5 Secret Smartphone Camera Specs Manufacturers Don’t Want You To Know

When smartphone manufacturers talk about their phone’s camera specs, the number of megapixels usually gets the most attention. Other camera specs, some of which are responsible for most of the heavy lifting, get very little attention.

Although the number of megapixels is essential, it only contributes a fraction of the overall quality of your smartphone camera. If you take the time to research, you will find many equally important camera specifications that decide the quality of the image a camera produces. But what are these secret camera specs people aren’t talking about?


What makes a quality smartphone camera?

Before talking about the specifications, it is worth emphasizing that the quality of a smartphone camera depends on a complex interaction of hardware and software components. Although consumers tend to be drawn to the hardware side, the software component is just as important.

A smartphone camera with the best hardware possible won’t deliver amazing images without powerful image processing software to back it up. Even with modest hardware, powerful image processing software can create magic with your camera. Without a good fusion of the two sides, a quality camera is nothing more than a pipe dream.


With that said, here are some smartphone camera specs to consider when shopping for your next smartphone.

1. Sensor size

A smartphone’s image sensor is the component in a camera that produces images using light entering the camera. It is one of the most critical components of a smartphone camera; so its size matters. Without getting too technical, the larger the image sensor, the more light it can receive and therefore the better quality of image it can produce.

Smartphone sensors are commonly measured in inches (or, more commonly, fractions of an inch). To date, no smartphone camera can boast a larger than 1″ sensor. The Samsung Galaxy A53 has a modest 1/1.7″ sensor size and combines with other quality components to produce good images.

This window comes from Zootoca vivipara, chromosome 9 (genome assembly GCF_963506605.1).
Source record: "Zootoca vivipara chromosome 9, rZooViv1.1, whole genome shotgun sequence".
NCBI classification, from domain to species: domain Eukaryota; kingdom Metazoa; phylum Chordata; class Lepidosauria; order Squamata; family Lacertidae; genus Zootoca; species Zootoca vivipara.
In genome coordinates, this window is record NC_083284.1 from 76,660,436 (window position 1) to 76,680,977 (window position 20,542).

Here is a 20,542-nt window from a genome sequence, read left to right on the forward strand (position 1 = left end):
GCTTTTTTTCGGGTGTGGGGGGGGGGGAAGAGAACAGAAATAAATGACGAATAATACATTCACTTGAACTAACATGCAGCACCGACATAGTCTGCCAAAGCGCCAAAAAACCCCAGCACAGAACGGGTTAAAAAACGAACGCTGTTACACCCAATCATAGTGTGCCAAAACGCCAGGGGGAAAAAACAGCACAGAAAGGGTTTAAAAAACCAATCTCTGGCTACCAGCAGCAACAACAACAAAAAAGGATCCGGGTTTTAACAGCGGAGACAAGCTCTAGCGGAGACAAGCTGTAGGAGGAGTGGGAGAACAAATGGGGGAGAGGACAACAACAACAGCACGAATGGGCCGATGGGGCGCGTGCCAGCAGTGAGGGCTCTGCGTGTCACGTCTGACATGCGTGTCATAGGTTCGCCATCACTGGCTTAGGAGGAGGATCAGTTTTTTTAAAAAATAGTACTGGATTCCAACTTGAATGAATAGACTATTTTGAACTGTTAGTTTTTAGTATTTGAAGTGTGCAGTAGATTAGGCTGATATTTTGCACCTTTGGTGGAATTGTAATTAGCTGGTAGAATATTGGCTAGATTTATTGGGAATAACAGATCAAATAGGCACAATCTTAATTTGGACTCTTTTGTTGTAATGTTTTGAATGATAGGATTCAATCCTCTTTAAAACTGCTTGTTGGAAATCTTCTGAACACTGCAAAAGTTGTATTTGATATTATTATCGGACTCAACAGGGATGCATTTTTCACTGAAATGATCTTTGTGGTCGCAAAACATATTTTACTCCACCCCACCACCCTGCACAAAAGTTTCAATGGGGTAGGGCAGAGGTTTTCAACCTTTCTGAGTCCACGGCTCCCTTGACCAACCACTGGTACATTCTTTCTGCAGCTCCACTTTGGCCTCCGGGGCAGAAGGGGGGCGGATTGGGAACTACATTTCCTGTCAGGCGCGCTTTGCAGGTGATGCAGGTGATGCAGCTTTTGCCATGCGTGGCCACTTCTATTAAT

When you look at the images from the Samsung Galaxy S22 Ultra’s 1/1.33″ sensors (arguably one of the S22 Ultra’s best features and one of the largest on the market), you can see why sensor size matters. Sensor size doesn’t tell the whole story, it dramatically influences the quality of the images you capture.

2. Pixel size

Not to be confused with megapixel count, pixel pitch is the number of pixels or small light-capturing blocks on the surface of a camera’s image sensor. In photography, light is fundamental. This makes pixel size important as well. The larger the size of each pixel, the more light it can capture, potentially meaning better image quality.

This once again reinforces the importance of sensor size because sensor size determines how many pixels fit on its surface and how big those pixels can be. Smartphone cameras with smaller pixels tend to have issues with digital noise, especially when shooting in low-light conditions.


So the next time you’re at a spec sheet, remember that a larger pixel size, measured in micrometers (µm), is usually better.

However, the powerful peripheral hardware and image processing software in modern smartphones can make smaller pixel sizes produce stunning images. A good example would be the camera of the Honor 20 Pro smartphone.

3. megapixels

Manufacturers love to talk about this aspect of smartphone cameras. However, the megapixel count is much more nuanced than we often hear. While it directly determines the resolution of images your smartphone camera can produce, it doesn’t hold the aces when it comes to image quality.